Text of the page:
A battle for the 'new' ACC

A familiar face (Duke) welcomes a new foe (Syracuse) to a fresh rivalry

Originally Published: February 1, 2014
By C.L. Brown | ESPN.com

Syracuse guard Tyler Ennis put a funny twist to a question posing Saturday's meeting with Duke as a battle between the old guard of Tobacco Road versus the Orange newcomers from the North.

[+] EnlargeC.J. Fair, James Michael McAdoo
Brett Carlsen/Getty ImagesSyracuse has already beaten North Carolina in the Carrier Dome. The Orange are looking to make Duke their latest Tobacco Road victim.

The freshman guard, who also spent time deflecting questions positioning the game as a matchup between himself and Duke's Jabari Parker, said that as far as he was concerned, the old-versus-new element didn't exist.

"I've been in the ACC my whole college career," Ennis said.

As odd as that notion might seem, it's time to get used to it. The old ACC died in earnest a decade ago -- around the time of the first expansion, which put an end to round-robin scheduling in league play.

Syracuse is currently unbeaten in league play and holds a half-game lead over Virginia, as well as 1½  game lead over Pittsburgh and Duke. Should the Orange claim the title this season, it could also signal an end of the stranglehold North Carolina and Duke have had on the conference.

The Tar Heels (29) and Blue Devils (19) have combined for 48 regular season titles, which includes shared titles, in the 60 seasons the league has existed. Maybe it is time to accept the ACC title might reside in new neighborhoods far removed from Tobacco Road.

Syracuse forward C.J. Fair fired the first salvo during the league's media day in Charlotte, N.C., when he said that the Orange planned on winning the league. He reiterated his stance Wednesday after beating Wake Forest.

"That's how our attitude was, that's how I wanted my attitude to be," Fair said. "Our first year, we can make history."

Surely this is what we all expected right? That Syracuse, despite playing in its inaugural season in the ACC, would be in big games that had regular-season-title implications. The same will probably be said when Louisville joins next season.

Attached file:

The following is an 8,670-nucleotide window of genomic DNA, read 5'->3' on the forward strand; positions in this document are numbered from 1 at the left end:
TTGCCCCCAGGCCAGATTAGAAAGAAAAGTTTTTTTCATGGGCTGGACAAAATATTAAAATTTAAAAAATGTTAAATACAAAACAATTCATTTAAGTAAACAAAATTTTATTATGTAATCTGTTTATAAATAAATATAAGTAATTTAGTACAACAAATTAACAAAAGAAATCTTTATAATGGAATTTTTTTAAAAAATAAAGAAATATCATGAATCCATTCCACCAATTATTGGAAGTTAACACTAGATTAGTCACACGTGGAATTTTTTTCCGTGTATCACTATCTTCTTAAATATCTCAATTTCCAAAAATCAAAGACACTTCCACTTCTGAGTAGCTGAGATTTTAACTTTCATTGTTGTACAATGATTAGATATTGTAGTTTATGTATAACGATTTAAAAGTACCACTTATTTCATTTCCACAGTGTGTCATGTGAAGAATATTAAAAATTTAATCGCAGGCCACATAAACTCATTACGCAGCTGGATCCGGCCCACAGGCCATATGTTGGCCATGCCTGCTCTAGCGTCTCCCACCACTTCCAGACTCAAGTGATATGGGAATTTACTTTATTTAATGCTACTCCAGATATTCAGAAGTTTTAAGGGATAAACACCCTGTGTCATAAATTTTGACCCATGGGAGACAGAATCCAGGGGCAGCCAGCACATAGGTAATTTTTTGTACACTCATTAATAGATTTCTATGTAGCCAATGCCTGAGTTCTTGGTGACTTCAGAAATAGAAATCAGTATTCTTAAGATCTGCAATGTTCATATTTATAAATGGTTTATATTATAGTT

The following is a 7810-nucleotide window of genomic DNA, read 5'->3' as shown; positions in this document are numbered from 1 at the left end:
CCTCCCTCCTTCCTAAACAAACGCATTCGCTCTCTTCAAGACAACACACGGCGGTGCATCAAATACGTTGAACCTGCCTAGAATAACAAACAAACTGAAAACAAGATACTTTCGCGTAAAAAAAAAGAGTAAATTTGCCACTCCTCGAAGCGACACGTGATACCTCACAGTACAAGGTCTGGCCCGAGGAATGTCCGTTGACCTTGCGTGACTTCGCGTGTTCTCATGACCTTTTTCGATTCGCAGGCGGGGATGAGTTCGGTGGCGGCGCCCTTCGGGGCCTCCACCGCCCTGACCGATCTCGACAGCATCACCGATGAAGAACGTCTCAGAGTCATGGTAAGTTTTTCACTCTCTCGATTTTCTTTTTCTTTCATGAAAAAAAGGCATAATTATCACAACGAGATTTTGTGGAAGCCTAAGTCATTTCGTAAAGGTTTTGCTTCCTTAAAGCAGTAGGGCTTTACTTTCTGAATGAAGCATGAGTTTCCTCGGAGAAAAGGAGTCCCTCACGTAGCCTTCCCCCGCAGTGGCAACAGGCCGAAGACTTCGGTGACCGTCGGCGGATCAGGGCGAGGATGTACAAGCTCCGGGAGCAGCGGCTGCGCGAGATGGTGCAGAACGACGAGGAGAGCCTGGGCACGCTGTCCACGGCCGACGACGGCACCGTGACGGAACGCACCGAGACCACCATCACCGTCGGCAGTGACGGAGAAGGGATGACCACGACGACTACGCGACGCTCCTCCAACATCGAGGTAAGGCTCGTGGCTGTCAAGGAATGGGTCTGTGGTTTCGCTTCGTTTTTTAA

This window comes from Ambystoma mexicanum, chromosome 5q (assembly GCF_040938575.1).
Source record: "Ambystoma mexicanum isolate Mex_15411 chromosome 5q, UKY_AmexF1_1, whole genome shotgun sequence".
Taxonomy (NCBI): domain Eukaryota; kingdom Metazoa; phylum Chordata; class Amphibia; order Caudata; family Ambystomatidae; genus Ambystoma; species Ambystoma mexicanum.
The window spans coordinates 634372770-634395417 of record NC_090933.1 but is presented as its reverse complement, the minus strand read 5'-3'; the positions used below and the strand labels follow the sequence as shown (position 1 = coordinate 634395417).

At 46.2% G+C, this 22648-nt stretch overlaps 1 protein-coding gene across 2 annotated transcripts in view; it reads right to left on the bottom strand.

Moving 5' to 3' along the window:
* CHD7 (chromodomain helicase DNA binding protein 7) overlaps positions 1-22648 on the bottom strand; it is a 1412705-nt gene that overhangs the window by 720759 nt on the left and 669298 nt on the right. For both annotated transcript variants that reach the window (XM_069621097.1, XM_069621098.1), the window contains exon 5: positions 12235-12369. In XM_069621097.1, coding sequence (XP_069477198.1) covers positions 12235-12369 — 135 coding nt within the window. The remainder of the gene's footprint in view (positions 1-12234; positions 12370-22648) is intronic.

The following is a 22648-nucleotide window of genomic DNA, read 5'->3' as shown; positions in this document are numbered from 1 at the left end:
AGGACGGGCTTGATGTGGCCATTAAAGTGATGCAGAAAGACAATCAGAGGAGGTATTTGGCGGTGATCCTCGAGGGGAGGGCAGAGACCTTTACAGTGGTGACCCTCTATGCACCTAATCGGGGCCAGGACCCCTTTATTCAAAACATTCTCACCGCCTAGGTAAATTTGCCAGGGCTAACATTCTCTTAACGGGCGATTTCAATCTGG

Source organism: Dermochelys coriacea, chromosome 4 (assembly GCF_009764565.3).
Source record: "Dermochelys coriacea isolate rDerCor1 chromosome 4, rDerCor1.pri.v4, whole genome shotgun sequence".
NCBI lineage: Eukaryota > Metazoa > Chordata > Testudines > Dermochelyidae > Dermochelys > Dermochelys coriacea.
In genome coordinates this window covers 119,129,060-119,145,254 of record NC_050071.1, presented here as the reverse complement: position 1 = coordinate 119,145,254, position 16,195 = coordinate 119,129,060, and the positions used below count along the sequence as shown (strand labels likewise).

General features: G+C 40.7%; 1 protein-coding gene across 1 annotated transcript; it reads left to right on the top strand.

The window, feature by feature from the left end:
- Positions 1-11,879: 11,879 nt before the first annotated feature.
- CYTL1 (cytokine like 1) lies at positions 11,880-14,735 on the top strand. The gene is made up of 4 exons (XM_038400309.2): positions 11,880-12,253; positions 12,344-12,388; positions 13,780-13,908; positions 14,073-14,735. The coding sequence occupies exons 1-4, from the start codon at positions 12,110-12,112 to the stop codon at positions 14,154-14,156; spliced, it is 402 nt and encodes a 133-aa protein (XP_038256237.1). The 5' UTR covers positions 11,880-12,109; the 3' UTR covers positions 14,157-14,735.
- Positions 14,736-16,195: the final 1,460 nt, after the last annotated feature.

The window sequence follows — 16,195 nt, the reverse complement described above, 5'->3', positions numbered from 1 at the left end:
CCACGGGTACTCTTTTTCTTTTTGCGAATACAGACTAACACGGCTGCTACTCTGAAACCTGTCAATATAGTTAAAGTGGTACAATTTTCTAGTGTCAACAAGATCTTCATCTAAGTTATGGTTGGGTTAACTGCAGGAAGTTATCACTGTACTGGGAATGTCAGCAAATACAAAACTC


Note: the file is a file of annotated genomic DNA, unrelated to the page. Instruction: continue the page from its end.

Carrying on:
"In the Big East, they were 1-2-3 every year, they had a chance to win it every year, so it's no different when they come into the ACC," Duke forward Amile Jefferson said. "… We knew when they entered the ACC it's not like they were going to be at the bottom or in the middle, they were going to be competing, so we expect nothing less."

That's how our attitude was, that's how I wanted my attitude to be. Our first year, we can make history.

--Syracuse forward C.J. Fair

The only difference on Saturday is perhaps the order might have been flipped. Duke was the preseason pick to win the championship, but so far in league play the Blue Devils are chasing the first-place Orange.

Let's not get carried away with it, though, there's not a total transformation of the ACC going on here. In the current standings, four of the bottom five teams are all former Big East schools -- three from the first expansion (Miami, Boston College, Virginia Tech) and Notre Dame from the latest.

Miami won the ACC regular-season and tournament titles last season. But there have been only four times in 60 years that Duke or UNC have gone consecutive seasons without capturing at least a share of the title.

North Carolina dropped its first three games to start league play -- including a loss at Syracuse -- and has seemingly taken itself out of the race early. Although the Heels haven't statistically been eliminated, it would take a remarkable scenario for them to win it.

[+] EnlargeMike Krzyzewski
Grant Halverson/Getty ImagesA loss to Syracuse on Saturday would leave Duke with considerable ground to make up in the ACC race.

The Blue Devils are positioned in striking distance of first place despite beginning 1-2 in the league after back-to-back road losses. They have won five straight, including wins over Virginia and Pittsburgh, and look like the team the league's media predicted would win the regular season.

As they prepare to play before upwards of 35,000 people in the Carrier Dome, Duke coach Mike Krzyzewski said he welcomes the attention the matchup brings.

"Hopefully, the game will measure up to the buildup," Krzyzewski said in a release.

Somewhat lost in what the game will mean for both teams is the fact that Syracuse coach Jim Boeheim and Krzyzewski -- the winningest coaches in Division I history with more than 1,900 wins between them -- will meet for just the third time ever. That's why Krzyzewski doesn't see it as a potential hostile takeover; he believes it'll be good for the ACC brand and points to the presence of ESPN's "College GameDay" broadcasting from Syracuse as proof.

As fun as this one could be, the two teams have a second meeting scheduled for Feb. 22 in Cameron Indoor Stadium. It's why Duke guard Andre Dawkins didn't feel the need to give the game a greater meaning than it already has.

"We're not about making statements and doing a lot of talking, we just play," Dawkins said. "Right now our focus is on Syracuse, then we'll worry about who we have next. We'll let you guys [media, fans] do the talking."

C.L. Brown | email

College Basketball

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